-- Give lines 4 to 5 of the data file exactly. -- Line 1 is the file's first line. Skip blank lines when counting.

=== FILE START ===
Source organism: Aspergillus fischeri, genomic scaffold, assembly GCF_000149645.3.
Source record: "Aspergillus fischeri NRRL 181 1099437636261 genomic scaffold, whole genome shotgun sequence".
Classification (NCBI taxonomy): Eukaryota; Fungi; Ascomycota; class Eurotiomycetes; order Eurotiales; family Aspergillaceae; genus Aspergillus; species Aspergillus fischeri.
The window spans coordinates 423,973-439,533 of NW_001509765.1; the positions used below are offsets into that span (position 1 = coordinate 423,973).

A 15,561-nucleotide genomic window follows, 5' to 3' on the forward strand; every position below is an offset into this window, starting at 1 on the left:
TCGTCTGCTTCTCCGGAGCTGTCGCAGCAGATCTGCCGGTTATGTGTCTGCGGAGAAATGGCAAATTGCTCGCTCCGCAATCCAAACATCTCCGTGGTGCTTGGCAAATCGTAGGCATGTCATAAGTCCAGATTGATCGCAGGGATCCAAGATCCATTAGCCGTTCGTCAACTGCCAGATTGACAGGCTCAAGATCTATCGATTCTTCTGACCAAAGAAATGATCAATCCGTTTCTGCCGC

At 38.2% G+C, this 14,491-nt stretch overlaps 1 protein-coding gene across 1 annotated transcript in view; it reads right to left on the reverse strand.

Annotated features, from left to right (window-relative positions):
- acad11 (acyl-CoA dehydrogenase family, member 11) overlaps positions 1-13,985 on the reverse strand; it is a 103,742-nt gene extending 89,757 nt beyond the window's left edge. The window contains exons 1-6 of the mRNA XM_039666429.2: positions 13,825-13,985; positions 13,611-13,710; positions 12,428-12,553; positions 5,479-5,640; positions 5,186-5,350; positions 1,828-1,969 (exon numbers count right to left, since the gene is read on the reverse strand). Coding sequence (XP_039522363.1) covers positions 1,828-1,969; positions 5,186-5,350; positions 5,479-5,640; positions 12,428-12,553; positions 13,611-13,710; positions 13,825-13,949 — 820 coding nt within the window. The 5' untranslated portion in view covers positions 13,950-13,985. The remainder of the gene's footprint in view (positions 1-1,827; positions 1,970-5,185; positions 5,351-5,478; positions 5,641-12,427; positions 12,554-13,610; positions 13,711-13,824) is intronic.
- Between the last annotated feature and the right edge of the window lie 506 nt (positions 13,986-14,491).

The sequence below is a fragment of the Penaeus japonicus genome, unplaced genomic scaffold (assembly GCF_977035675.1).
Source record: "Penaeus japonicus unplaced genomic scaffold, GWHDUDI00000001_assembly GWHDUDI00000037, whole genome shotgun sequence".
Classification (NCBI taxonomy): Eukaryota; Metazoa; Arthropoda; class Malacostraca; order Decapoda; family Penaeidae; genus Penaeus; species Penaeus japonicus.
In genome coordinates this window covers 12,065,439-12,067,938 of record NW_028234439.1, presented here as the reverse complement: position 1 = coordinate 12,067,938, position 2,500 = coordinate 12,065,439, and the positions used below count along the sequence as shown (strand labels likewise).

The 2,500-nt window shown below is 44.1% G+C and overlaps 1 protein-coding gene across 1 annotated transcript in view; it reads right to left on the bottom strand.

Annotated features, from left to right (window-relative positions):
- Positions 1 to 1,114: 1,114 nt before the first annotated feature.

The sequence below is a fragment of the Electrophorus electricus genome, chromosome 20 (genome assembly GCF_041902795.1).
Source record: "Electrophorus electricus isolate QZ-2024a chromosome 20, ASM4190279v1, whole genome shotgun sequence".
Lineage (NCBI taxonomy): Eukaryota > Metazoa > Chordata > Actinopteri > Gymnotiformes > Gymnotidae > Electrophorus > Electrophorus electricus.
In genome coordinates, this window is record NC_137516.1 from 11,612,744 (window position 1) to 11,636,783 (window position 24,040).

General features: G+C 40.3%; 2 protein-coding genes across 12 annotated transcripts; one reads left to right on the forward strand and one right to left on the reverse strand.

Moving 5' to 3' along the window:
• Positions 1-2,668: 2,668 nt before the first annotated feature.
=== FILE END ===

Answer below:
The window spans coordinates 423,973-439,533 of NW_001509765.1; the positions used below are offsets into that span (position 1 = coordinate 423,973).

A 15,561-nucleotide genomic window follows, 5' to 3' on the forward strand; every position below is an offset into this window, starting at 1 on the left: